3 examples of pillow boxes arranged in and around a white large Japanese tea cup

Continuing on with the gift packaging series, we will explore the pillow box today. (Remember Holidays are Coming).

These neat little boxes are great for Halloween Treats. Make these out of dark blue card stock and decorate with white or gold ribbons to hold your Hanukkah gelt. Use Christmas themed paper, fill the boxes with chocolate and hang these from ribbons on your Christmas Tree. And let’s not forget weddings, can you imagine white embossed card stock wrapped up with ribbons to hold the rice (or bird seed or flower petals) for your guests to throw at the bride and groom? Oh yeah! and party favor boxes! And for New Years confetti and Easter chocolate….I think I had better stop now and actually show you how simple it is to make these awesomely useful little boxes.

Supplies for A Basic Pillow Box

Photograph of supplies, 6 x 6 checked paper, small scissors, bone folder, scoring tool and small bowl

1 piece of basic card stock or heavy weight patterned paper measuring 15.2cm x 15.2cm (6″x 6″)
Bone Folder
Paper Trimmer with a scoring blade (or Simply Scored Scoring Tool)
Paper Snips Scissors
Stampin’ Seal or Tear & Tape Adhesive
A round object like a jar lid or desert plate or tea cup


Score your paper at 7cm (2-3/4″) and 14cm (5-1/2″)

Fold and burnish your score lines.

With your paper still folded up (See photo on the left.) mark an even amount on each side of your rectangle near the top. I wanted a shallow box so I marked 1 cm on each side. I used these marks to help me center the cup that we are going to trace around. In this example I used a large Japanese tea cup.* However, if you are good at centering things up by eye, go for it! The cup or plate should just touch the center of the rectangle’s edge and show an even amount of paper off each side. Draw around your object making a nice half moon shape. Trim around your curve and discard the corners. Likewise, do this on each end of your box (see photos below).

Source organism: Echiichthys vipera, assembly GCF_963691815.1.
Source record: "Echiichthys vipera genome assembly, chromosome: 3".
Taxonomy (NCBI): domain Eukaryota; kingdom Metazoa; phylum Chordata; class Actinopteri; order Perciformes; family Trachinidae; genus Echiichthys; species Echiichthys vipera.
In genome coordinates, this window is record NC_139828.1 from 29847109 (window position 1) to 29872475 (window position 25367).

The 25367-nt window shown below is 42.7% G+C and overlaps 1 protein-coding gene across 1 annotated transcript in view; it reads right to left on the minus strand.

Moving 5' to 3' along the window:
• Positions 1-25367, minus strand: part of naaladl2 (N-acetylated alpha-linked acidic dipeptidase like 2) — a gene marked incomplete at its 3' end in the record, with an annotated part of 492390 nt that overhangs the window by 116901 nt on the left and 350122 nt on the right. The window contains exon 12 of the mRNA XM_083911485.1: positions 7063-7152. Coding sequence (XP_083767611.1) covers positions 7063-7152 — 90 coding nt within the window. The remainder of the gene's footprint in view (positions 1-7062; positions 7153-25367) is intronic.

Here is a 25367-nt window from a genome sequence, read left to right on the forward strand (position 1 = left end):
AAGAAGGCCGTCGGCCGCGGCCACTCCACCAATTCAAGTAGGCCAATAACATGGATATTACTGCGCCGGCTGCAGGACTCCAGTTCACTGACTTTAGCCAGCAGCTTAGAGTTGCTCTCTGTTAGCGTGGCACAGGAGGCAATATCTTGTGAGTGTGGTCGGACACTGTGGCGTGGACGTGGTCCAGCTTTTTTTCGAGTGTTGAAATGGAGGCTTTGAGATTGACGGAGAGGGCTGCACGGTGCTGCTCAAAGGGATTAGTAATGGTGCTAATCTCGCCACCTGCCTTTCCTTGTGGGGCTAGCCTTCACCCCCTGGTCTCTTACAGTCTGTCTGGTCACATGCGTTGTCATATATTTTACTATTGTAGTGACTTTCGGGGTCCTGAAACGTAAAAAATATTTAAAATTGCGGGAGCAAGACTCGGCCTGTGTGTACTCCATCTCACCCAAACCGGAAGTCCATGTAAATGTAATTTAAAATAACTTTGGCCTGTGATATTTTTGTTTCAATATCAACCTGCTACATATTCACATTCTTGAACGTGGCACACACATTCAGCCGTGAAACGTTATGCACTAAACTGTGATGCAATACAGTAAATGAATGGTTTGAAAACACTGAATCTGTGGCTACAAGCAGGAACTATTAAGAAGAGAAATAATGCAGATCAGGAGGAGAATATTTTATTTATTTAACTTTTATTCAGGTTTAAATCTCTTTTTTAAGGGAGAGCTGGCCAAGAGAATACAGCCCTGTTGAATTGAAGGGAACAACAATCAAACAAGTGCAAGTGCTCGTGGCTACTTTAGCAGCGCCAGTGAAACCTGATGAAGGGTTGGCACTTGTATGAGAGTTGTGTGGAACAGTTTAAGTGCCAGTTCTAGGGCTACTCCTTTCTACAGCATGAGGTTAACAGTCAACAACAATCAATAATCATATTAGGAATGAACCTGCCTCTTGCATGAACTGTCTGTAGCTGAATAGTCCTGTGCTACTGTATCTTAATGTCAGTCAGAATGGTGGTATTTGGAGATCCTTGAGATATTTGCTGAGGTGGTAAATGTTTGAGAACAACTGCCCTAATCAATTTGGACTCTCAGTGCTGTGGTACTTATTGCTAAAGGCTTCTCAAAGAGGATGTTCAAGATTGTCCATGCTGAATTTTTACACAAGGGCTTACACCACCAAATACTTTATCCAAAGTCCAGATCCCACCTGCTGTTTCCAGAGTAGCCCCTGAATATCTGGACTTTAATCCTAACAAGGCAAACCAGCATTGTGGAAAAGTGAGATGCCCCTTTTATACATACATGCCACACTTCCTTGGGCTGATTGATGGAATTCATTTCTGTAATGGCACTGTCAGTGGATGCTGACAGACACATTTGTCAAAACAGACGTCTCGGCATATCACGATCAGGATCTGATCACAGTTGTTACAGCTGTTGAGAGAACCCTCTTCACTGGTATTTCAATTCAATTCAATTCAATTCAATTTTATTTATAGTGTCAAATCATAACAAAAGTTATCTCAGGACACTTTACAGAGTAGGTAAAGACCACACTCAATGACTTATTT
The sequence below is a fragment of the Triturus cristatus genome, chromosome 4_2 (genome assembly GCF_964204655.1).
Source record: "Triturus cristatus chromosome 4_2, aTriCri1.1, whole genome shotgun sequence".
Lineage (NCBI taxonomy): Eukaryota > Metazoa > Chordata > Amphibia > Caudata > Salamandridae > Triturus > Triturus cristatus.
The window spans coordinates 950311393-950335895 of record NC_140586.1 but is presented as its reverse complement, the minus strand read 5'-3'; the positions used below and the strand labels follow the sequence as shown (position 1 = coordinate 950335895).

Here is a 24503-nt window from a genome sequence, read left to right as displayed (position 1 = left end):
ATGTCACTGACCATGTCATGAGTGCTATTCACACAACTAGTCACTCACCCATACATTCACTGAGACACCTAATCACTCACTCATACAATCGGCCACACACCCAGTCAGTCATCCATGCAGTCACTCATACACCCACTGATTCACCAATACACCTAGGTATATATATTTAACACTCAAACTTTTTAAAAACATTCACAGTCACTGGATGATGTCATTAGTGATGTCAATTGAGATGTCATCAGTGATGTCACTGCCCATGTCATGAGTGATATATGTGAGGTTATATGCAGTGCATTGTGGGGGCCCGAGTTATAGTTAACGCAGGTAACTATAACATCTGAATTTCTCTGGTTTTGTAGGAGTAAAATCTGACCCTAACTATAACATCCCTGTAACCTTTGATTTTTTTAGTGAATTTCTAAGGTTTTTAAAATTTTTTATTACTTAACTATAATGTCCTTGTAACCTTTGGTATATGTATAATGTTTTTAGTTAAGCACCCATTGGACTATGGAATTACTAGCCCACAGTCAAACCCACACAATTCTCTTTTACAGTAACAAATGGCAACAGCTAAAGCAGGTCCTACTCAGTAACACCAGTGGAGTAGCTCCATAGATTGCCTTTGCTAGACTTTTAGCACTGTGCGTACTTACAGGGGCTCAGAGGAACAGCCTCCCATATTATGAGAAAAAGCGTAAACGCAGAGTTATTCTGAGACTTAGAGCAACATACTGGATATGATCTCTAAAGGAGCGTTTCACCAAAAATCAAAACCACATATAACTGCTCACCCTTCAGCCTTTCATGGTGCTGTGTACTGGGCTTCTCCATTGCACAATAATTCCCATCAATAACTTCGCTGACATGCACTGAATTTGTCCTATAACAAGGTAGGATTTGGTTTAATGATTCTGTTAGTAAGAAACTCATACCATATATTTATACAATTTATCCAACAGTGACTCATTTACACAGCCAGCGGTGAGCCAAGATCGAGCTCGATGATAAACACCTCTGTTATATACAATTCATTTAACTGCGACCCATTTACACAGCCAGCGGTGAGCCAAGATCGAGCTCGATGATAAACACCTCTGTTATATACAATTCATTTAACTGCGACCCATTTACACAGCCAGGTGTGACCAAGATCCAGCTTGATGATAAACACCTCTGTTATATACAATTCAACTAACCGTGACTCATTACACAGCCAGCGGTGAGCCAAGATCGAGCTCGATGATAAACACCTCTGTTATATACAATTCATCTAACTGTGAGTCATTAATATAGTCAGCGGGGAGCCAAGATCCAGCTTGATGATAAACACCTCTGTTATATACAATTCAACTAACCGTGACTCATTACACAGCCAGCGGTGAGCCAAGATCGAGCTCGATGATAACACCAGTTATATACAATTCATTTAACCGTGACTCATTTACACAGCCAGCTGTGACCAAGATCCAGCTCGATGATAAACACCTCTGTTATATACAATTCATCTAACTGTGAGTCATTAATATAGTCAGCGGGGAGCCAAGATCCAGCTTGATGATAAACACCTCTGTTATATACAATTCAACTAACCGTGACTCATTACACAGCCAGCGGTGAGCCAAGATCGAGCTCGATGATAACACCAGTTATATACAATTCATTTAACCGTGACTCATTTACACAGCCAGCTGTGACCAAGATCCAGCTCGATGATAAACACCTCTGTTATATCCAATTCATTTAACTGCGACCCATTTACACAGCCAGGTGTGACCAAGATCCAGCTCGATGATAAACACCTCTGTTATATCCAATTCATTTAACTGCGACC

Next we will cut notches out of one side of each end. These notches will allow the box to be opened and closed. The traditional shape is a half circle big enough to get a finger tip into. On this box I have used a 2p coin to draw my notch before cutting it out. (see photos below) If you are lucky enough to have a 1″ circle punch that would be ideal to use here. Slot your paper into the punch half way to make the notch.

While you have those scissors out cut off the little triangular bits on the “glue” flap. Because ultimately they will interfere with the box closure if you leave them there (see photo below).

image is an illustration of the notebook, box, cup and score tool tracing around the cup.

Now we are going to mark the inside score line. Place your folded paper on a slightly padded surface. In the photo I used a spiral bound notebook. It is not strictly necessary to do this but, the result will give you a clearer and cleaner score line.

Place your round object on the edges, where you just cut off the excess. This time you will have the curve facing inward, the opposite of your first curve. Using a scoring tool or a bone folder draw firmly around the cup. You will do this a total of four times, scoring each side and each end of your box (see photo, right).

Photo of box score line being pinched between thumbs of each hand.

Using both hands carefully pinch along these score line folding the curve to the inside. (See photo on ) I find doing this before you adhear the sides together makes for a neater curve.

Place your adhesive on the little flap and press to the other side of the box. A little note about adhesive: I usually use something pretty strong like Stampin’Up’s Stampin’ Seal or the Tear & Tape Adhesive. You can use a multipurpose liquid glue but before folding up your box be extra sure it is dry.

Fold in the notched side first and fold the smooth side over it and you are done. Ready to decorate!

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